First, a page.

For a Sky Dancer, the day starts at 5:30 am. Then they go to practice — a lot of practice.
The first practice starts at 7:30 a.m. with a quick stretch and then straight into the dances they have choreographed. Every chance they get, the SD’s are trying to practice in the gym. Once the first practice ends around 8:40 a.m. they head off to their regular school day. But that is just the beginning.
During football season, they have one night practice a week, two days before the game that will take place. They practice this on the field, to make sure the dance looks like it is supposed to. During competition season there is two night practices for two hours each, a week. All of this practice, adds up to about 22 hours a week and 88 hours a month devoted to drill team.
The SD’s are almost always willing to do it though. In fact, Aliya Johnston, sophomore on Sky Dancers says, “My favorite part is probably pep rallies because they’re a lot of fun and everyone is watching and cheering for us.”
It’s probably safe to say that everyone else’s favorite part of the Sky Dancers is when they actually perform too. Though some SD’s, such as junior Rachel Anderson, prefer the ‘behind the scenes’ Sky Dancers.
“We had a really good time at our lock in, we got to know everyone and it was really fun.” said Anderson.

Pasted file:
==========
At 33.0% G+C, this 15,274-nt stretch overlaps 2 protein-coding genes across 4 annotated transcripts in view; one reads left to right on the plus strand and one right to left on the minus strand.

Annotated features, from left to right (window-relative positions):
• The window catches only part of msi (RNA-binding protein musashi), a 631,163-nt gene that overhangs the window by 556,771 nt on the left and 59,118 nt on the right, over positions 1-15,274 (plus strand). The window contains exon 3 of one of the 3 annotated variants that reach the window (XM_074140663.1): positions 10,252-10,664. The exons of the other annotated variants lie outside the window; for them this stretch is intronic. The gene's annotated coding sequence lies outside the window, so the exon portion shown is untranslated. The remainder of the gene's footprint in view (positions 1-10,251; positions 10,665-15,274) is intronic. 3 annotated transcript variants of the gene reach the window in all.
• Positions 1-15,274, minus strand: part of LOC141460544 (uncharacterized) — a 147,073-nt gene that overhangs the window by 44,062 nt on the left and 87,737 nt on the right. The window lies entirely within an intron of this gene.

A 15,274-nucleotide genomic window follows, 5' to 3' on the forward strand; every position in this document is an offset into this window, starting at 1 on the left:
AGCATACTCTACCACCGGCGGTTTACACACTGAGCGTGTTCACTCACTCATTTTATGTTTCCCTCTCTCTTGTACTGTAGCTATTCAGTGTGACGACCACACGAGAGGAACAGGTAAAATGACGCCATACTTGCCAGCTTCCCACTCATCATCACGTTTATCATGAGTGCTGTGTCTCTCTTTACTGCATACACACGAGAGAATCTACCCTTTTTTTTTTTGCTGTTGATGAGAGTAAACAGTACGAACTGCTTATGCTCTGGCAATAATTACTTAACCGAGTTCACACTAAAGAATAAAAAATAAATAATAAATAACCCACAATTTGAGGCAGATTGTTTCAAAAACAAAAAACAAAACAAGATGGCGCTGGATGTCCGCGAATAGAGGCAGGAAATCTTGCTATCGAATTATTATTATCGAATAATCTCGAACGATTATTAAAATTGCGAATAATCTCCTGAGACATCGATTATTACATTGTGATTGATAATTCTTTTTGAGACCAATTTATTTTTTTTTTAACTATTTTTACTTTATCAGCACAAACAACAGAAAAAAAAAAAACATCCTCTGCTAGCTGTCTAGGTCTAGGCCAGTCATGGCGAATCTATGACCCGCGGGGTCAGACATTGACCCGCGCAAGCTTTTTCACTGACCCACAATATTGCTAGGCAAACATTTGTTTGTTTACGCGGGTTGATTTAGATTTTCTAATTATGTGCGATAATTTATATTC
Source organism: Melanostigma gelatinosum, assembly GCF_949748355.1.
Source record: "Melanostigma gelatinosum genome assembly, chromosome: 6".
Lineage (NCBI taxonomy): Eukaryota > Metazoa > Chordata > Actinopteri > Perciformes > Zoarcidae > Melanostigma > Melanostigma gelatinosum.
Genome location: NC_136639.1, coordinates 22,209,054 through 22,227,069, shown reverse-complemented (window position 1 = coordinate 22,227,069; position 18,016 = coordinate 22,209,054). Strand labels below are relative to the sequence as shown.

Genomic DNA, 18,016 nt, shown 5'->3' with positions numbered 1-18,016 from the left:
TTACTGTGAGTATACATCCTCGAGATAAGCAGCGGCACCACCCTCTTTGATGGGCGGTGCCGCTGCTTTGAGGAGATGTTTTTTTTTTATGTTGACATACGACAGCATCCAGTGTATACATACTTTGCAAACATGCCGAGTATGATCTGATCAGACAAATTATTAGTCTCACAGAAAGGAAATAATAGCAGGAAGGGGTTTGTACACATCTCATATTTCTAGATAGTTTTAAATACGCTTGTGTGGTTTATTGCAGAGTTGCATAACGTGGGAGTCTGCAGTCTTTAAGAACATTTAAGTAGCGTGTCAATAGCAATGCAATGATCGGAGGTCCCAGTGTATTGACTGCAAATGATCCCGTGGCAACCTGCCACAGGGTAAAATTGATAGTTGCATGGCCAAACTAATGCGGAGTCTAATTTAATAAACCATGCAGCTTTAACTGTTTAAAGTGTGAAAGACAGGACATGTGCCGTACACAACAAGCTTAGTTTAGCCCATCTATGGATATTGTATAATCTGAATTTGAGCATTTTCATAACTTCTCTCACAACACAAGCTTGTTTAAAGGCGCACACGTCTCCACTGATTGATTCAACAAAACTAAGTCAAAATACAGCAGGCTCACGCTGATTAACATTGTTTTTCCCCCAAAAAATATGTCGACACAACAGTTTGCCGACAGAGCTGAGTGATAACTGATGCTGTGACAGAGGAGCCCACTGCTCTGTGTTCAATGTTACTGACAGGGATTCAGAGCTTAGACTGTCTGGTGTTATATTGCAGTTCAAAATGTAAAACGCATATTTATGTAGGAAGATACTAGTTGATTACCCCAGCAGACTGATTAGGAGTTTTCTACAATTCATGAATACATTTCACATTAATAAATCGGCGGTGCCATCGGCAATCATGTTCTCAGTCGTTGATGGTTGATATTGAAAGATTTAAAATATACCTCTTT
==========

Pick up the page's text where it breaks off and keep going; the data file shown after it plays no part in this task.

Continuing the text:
The junior varsity drill team, the Violet Belles, are completely adored by the Sky Dancers.
“We love the Violet Belles and they are so sweet. I love cheering for them, they are like our little sisters.” Johnston mentioned. Anderson says, “We are so excited for the Violet Belles and we love them.”
The drill team also deeply cares about their coaches, Ms. Rose and Ms. Harris.
“Rose is always saying some funny expressions and Harris teases the team all the time and it makes practice entertaining,” Anderson said. The team is so glad to have great coaches like these to make Sky Dancers fun.
“Our coaches truly care about each and every one of us. They make coming to practice exciting and inviting,” Johnston says.
The Sky Dancers are not just a tight-knit group, Anderson describes that they “are all like a big family. A big, Timber Creek drill team family.”